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Who is going to take care of me when I can no longer care for myself?

By Karen Datko Jul 8, 2010 11:27AM

This guest post comes from "vh" at Funny about Money.

 

Lately I've been considering where I'm going to live during the next and presumably last stage of my life.

 

It's a question that was brought into sharper focus when I fell and hurt myself badly enough that I couldn't easily take care of my home or myself. The shoulder still isn't healed, but even though it hurts quite a lot, on and off, all the physical work around this house still has to be done. Caring for the pool (a daily project), dealing with the quarter-acre yard, cleaning and maintaining a four-bedroom house -- they all represent physical labor. And there's no one here to help.

Just now I ache all over my body, as though the shoulder pain spread to every other joint all the way down to the toes. But none of the work can be put off just because my back hurts.

 

Clearly, I'm not going to be able to care for this house for many more years.

 

Here are some tactics for teaching deferred gratification -- and how a 4-year-old boy has responded to them.

By Karen Datko Jul 8, 2010 9:44AM

This post comes from Trent Hamm at partner blog The Simple Dollar.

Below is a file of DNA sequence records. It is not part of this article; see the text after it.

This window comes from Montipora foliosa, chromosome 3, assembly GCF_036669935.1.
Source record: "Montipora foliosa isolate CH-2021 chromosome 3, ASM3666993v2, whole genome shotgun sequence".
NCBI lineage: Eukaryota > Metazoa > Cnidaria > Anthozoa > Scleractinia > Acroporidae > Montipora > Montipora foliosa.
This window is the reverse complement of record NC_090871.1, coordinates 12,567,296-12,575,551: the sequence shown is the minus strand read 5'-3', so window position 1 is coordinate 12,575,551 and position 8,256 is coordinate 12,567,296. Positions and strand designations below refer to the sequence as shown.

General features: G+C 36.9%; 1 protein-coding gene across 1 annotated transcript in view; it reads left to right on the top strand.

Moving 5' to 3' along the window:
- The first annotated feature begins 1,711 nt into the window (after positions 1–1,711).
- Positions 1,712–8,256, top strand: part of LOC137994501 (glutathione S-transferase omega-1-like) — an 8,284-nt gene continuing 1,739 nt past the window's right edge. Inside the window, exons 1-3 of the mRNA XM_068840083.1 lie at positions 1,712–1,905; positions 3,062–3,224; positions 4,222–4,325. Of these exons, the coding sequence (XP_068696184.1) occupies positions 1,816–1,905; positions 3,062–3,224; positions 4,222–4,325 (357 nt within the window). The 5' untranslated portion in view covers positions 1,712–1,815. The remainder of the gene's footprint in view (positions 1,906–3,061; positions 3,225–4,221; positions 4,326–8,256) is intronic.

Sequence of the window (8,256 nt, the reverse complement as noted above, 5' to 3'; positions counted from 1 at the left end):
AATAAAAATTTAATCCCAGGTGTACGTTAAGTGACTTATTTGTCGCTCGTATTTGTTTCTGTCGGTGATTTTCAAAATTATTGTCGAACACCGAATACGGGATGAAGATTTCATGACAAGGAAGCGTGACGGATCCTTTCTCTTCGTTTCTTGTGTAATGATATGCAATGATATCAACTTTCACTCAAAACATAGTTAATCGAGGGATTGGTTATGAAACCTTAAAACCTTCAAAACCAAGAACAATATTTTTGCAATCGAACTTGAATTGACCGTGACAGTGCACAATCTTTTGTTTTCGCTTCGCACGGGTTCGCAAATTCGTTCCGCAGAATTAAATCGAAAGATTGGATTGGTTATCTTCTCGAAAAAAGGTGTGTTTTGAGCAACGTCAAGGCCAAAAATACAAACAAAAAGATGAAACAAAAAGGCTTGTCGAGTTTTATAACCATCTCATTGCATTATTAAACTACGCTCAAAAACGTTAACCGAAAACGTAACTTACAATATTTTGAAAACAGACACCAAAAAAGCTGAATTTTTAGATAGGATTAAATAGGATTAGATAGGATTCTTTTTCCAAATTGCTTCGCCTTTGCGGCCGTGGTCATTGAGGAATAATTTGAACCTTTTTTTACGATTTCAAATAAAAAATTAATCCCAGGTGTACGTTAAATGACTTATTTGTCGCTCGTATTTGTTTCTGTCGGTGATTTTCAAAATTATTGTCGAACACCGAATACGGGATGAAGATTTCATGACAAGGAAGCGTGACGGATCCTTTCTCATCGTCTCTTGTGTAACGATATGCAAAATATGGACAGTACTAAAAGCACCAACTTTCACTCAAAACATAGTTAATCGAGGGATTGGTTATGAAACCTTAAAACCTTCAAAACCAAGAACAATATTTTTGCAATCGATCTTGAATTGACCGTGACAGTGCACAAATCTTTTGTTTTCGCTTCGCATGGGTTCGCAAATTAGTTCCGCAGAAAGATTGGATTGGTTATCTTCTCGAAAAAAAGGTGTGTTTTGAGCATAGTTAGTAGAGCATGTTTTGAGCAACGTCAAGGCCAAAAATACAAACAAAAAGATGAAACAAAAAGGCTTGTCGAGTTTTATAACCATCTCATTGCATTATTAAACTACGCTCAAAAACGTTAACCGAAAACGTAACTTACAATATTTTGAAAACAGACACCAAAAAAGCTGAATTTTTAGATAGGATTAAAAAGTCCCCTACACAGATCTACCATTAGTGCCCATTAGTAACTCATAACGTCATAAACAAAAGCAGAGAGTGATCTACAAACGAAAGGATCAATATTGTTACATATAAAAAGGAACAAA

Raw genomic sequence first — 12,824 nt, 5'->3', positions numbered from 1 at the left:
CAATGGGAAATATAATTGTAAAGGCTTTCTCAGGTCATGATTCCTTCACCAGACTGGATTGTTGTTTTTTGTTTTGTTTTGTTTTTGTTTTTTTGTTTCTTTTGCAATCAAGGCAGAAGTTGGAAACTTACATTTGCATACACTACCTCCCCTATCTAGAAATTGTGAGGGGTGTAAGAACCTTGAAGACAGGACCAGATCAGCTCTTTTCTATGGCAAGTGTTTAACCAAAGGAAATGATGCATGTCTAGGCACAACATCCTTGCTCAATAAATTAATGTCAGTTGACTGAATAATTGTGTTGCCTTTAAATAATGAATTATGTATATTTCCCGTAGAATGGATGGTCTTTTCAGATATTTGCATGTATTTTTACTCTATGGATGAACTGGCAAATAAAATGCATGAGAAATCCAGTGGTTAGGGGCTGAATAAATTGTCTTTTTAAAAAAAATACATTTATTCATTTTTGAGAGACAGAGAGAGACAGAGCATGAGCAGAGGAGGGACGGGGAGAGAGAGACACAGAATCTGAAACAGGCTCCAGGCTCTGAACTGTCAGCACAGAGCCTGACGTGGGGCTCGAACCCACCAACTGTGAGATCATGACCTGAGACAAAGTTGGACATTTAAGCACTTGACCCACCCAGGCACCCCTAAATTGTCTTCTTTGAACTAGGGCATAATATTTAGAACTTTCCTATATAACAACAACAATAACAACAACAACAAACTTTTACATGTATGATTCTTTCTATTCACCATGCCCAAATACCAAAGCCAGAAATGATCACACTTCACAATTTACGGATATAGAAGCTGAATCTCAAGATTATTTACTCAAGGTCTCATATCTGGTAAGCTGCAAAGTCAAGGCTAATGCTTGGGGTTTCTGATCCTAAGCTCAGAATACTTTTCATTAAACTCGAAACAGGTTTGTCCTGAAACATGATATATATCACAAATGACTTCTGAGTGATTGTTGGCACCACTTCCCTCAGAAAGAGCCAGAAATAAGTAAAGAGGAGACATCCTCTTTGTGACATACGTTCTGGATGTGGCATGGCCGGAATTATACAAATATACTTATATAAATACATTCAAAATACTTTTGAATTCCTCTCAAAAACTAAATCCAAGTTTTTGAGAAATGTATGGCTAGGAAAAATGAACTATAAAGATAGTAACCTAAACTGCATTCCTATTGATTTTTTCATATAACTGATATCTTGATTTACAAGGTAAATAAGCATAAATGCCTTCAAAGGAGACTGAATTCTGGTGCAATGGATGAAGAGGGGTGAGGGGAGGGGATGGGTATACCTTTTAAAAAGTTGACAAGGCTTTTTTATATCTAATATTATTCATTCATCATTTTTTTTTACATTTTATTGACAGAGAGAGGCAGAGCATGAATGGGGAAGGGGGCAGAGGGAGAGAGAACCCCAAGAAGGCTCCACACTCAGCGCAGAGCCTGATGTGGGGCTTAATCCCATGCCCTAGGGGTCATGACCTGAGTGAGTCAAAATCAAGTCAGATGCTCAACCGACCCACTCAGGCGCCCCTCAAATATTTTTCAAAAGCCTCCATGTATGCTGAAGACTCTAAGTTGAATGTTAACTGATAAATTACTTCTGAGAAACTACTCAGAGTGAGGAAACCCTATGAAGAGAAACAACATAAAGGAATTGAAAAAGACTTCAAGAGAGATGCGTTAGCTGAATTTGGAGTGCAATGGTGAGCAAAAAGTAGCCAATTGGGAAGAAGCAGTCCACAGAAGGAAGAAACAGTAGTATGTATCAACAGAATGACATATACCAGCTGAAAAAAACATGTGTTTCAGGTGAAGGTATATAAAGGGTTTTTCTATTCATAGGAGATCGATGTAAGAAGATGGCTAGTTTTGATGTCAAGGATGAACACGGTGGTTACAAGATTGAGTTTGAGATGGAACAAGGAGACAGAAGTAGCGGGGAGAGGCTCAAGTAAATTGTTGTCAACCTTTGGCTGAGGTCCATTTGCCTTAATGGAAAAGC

The single biggest personal-finance lesson that anyone can learn is that of delayed gratification.

 

Delayed gratification means that you hold off buying that new cell phone so that you can pay cash for your car in a few years. It means that you immediately save some of your paycheck instead of giving yourself the possibility of spending it now.

 

The more often you practice delayed gratification, the sweeter the gratification becomes later and the more possibilities unfold in your life. Delayed gratification brings financial stability and with it, lower stress. It brings the realization of bigger dreams, too.

 

It's one of the things that I most want to integrate into the lives of my children.

 

The question is obvious: How do you possibly teach delayed gratification to a 4-year-old?

 

With much of the nation suffering in a heat wave and utilities stretched to capacity, it's time for some cooling tips.

By Stacy Johnson Jul 7, 2010 6:04PM

This post comes from Stacy Johnson at partner site Money Talks News.

 

With much of the country in the grips of a searing heat wave, it's time for a quick review of cool ways to save energy.

Start by watching the following short news story, then meet me on the other side for more:

 

Are bosses being unreasonable when they expect you be reachable?

By Karen Datko Jul 7, 2010 4:34PM

For more U.S. workers, taking vacation doesn't mean you totally disconnect from the job. Far from it, in fact.

 

Cindy Krischer Goodman wrote about the phenomenon for The Miami Herald. A CareerBuilder executive she quoted said a vacation totally free of work no longer exists for professionals. Goodman and her husband are packing laptops and wireless cards for their next trip.